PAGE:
News

December 3, 2018

Unprecedented merger poses threat to survival of media pluralism in Hungary

AFP
Reporters Without Borders (RSF) is extremely concerned about last week’s announcement that around 500 pro-government media outlets in Hungary are to be brought together in a single umbrella group with the aim of preserving “national values.” The move threatens the very survival of media pluralism.

The owners of most of these pro-government media outlets, which include TV news channels, news websites, tabloids, sports newspapers, radio stations and magazines, announced almost simultaneously on 28 November that they were donating them to the Central European Press and Media Foundation (CEPMF). 


A non-profit entity created in August with the declared aim of “ensuring the preservation of national values,” the CEPMF is owned by Gabor Liszkay, a close ally of Prime Minister Viktor Orbán.

 

Orbán has for a long time been getting oligarchs linked to his ruling Fidesz party to take over media outlets in order to get them to adopt pro-government editorial policies. This latest move will in practice allow him to disseminate his propaganda with a single voice via  radio, TV and print media.

 

It therefore poses a grave threat to media pluralism and the survival of the few remaining independent and opposition media outlets. Already deprived of advertising income, outlets such as Radio Klub and the news website Index.hu have been struggling for years to make themselves heard.

 

How far will Viktor Orbán go?” said Pauline Adès-Mével, the head of RSF’s European Union and Balkans desk. “The merger of so many media outlets that support the same party has not been seen in Hungary since the end of the communist regime and is unprecedented in the European Union. Such a level of concentration makes us fear for the very survival of media pluralism in Hungary.”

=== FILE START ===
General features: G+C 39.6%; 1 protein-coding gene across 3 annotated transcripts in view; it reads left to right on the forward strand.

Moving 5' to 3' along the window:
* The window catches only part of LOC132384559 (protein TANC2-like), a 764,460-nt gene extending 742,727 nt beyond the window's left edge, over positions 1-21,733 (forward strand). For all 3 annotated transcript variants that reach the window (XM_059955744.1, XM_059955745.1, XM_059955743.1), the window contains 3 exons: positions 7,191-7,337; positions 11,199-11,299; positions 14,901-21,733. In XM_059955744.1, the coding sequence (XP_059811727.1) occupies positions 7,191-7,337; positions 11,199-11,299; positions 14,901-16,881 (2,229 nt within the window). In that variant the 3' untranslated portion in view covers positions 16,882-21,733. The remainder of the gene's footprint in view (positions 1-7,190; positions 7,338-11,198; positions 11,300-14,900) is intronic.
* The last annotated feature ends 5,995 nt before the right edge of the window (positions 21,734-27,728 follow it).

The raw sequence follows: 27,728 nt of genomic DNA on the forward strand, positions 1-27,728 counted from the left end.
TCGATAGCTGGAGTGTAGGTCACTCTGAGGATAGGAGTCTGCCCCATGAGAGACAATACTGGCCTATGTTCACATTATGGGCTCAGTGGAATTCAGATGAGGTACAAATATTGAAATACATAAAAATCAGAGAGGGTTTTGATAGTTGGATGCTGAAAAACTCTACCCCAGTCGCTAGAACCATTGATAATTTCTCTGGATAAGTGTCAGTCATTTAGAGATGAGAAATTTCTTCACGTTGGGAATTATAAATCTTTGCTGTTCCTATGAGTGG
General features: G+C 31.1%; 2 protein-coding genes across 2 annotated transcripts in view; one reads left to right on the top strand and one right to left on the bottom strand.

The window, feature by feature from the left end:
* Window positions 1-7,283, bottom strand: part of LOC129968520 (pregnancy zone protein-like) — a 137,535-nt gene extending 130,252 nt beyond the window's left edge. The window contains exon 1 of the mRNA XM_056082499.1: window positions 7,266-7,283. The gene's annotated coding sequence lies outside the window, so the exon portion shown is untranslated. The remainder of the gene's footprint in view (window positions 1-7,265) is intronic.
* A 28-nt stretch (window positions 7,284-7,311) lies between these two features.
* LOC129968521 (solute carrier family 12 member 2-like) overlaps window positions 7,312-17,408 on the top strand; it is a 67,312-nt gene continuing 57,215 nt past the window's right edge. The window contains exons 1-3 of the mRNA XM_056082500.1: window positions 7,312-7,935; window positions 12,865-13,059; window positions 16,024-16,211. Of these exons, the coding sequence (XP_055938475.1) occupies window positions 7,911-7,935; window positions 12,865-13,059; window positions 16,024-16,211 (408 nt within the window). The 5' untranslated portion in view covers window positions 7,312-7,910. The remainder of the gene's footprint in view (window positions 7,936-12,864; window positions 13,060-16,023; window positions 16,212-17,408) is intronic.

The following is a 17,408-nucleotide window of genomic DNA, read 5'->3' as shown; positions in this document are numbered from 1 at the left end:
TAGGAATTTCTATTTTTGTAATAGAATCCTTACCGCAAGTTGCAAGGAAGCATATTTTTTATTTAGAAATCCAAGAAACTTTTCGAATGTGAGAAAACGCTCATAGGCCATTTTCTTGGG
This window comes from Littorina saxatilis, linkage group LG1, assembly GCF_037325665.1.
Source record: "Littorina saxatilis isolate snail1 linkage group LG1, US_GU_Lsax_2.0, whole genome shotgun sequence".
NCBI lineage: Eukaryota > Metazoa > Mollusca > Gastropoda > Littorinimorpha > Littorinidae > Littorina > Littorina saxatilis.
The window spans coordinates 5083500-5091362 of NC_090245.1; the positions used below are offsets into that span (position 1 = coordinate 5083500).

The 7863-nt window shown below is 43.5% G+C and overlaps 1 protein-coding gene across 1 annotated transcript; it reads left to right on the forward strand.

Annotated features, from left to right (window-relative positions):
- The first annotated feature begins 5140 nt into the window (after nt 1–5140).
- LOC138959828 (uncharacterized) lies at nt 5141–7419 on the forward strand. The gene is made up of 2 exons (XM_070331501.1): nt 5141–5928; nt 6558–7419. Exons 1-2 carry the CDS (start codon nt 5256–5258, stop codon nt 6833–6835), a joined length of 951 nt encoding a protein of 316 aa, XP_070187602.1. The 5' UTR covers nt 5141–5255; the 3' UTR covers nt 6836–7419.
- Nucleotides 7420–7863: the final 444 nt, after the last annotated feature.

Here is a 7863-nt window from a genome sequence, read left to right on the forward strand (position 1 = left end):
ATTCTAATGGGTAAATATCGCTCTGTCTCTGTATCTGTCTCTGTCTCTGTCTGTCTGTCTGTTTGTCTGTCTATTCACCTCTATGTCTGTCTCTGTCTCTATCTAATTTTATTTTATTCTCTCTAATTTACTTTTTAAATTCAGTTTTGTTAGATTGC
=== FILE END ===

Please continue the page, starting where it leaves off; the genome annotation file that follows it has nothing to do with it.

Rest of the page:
In another disturbing development, László Puch, the owner and publisher of the Budapest Sunday newspaper Vasarnapi Hirek, has announced that it is to be closed after 33 years and merged with opposition newspaper Népszava. Although rumoured for some time, it is an additional blow to media pluralism in Hungary. Puch also announced that he has sold his agricultural weekly Szabad Föld to Mediaworks, a leading pro-Fidesz media group.

 

Orbán’s steadily tightening grip on the Hungarian media since his return to the premiership in 2010 has had the effect of driving Hungary down RSF’s World Press Freedom Index. It is now ranked 73rd out of 180 countries.